Manchester United fans threaten legal action over ticket cut at Chelsea | Manchester United

Manchester United Supporters Trust has threatened legal action against Hammersmith and Fulham council after the cut to the ticket allocation for the club’s visit to Chelsea on 22 October.

Lawyers for MUST have demanded a new safety certificate for 3,000 travelling fans be issued and have warned they may otherwise start judicial review proceedings, with an emergency hearing sought in the high court.

United fans were originally given 2,994 tickets for the Premier League fixture, all of which sold out, before the Metropolitan police reduced this to 1,500 because of what the club described as “policing concerns”. The Met says high-risk weekend fixtures must start before 4.45pm and the game was moved from 4.30pm on Sunday to 5.30pm on Saturday.

Negotiations between the club and the force increased the allocation to 2,330, which still left 694 fans without a ticket. MUST has accused the council of “uncritically accepting the advice” of the police.

United believe the cut is “unjustified”, and an MUST spokesperson said: “For a Supporters Trust to engage lawyers is always a last resort, but enough is enough. United fans, and football supporters in general, have had their fill of being on the receiving end of unfair and irrational decisions by councils and the police who seem to consider us to be a public order problem rather than ordinary people freely enjoying a day out. Tickets had been sold for this game and fans are being treated like second class citizens.”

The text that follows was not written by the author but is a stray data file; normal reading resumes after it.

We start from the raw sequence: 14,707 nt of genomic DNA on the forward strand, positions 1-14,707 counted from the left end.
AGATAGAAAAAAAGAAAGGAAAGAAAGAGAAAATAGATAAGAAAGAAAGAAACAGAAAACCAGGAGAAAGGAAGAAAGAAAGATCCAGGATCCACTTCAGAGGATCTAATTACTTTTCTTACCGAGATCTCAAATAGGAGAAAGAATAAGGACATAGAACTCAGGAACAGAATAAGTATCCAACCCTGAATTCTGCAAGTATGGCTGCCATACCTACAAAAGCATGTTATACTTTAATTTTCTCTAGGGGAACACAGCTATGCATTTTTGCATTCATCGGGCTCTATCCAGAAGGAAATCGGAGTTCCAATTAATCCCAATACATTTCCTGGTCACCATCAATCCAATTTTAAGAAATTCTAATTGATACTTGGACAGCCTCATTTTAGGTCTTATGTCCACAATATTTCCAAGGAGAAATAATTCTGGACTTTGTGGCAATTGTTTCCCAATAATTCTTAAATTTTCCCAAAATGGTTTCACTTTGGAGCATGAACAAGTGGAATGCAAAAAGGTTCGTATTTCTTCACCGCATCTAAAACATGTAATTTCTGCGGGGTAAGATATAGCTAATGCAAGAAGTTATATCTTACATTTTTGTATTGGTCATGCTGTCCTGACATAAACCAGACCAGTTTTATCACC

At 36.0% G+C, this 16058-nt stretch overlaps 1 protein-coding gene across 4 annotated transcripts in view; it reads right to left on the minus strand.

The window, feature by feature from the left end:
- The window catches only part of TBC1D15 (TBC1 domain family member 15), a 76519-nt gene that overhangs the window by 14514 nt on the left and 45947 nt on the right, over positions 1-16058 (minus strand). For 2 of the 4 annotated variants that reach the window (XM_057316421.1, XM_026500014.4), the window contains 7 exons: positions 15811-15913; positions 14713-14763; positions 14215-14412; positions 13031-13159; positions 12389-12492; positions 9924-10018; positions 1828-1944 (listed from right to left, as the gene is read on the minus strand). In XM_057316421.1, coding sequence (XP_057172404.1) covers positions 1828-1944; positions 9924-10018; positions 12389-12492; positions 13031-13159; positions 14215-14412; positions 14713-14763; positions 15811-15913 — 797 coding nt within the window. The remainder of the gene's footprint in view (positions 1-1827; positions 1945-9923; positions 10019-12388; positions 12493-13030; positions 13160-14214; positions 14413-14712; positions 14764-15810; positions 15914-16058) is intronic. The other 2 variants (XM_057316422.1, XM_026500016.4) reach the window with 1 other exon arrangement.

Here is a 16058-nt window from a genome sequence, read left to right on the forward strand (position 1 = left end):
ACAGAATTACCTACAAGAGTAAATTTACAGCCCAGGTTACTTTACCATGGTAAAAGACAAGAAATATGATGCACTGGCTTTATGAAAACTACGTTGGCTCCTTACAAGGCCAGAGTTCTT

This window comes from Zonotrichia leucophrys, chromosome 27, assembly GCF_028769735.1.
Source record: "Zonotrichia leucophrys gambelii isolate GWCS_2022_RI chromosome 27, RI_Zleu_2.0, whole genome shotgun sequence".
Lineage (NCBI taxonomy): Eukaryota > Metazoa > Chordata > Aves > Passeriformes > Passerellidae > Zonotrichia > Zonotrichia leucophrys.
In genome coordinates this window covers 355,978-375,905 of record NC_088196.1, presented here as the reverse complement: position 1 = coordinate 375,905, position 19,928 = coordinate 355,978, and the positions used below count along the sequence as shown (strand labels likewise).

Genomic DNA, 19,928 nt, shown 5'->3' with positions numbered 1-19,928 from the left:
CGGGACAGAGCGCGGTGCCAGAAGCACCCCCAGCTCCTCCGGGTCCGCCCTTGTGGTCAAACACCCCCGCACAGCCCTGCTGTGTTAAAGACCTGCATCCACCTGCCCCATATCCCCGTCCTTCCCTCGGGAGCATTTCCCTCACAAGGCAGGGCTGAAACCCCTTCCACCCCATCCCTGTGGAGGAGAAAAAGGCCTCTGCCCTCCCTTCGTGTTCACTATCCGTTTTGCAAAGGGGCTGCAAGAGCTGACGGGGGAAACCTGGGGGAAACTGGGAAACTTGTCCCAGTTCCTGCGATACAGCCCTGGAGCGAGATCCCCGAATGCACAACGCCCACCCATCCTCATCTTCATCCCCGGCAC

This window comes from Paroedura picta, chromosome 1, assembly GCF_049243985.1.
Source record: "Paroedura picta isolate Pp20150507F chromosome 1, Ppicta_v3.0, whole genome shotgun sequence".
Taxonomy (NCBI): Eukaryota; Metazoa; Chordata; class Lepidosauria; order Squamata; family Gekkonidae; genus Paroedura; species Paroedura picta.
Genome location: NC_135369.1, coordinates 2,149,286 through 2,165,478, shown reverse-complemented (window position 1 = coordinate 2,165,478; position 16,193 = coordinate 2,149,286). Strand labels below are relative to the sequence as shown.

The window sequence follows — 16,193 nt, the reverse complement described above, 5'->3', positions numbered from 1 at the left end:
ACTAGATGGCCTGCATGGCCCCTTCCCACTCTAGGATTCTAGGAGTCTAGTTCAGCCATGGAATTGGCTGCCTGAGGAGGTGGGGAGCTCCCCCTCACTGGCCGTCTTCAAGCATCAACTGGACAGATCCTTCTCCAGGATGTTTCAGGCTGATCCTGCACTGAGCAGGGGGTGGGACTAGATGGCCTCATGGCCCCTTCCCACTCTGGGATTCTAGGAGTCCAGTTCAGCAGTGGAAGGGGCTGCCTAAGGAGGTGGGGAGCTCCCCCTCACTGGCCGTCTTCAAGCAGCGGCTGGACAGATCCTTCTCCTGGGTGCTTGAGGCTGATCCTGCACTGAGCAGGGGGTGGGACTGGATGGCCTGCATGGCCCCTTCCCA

A letter from MUST’s lawyers asks Hammersmith and Fulham council for a response by midday on Friday 14 October. If there is no reply, or there is confirmation there will be no reversal of the decision, MUST may ask for a judicial review.

The letter states: “In brief, the decision is challenged on the basis that there is no rational reason to reduce the ticket allocation for away fans at a 5.30pm kick-off when it is accepted that there would be a full ticket allocation at a fixture beginning no later than 4.45pm. In the alternative, the Defendant has fettered their discretion to issue a safety certificate with the full ticket allocation by uncritically accepting the advice of the Metropolitan Police Service.”

A Hammersmith and Fulham council spokesperson said: “The decision to restrict ticket allocation for away fans was on the advice of the Metropolitan police and its concern about risks associated with the late kick-off. We wrote to Chelsea FC in the summer expressing our concern about the timing of this match. It is disappointing that the football authorities have not been able to change the kick-off time to enable the full ticket allocation for away fans making the journey.”

A Met spokesperson has said: “The clubs were unable to agree to an earlier kick-off due to concerns about TV commitments, so an alternative solution had to be found. At a meeting of the Safety Advisory Group, a compromise was reached that involved the clubs agreeing to reduce the away ticket allocation to 2,370 which, in turn, changed the risk rating of the fixture from high to medium. While we accept that this may disappoint and inconvenience some fans, it was not the only option available to the clubs and was not a decision taken directly by the police.”

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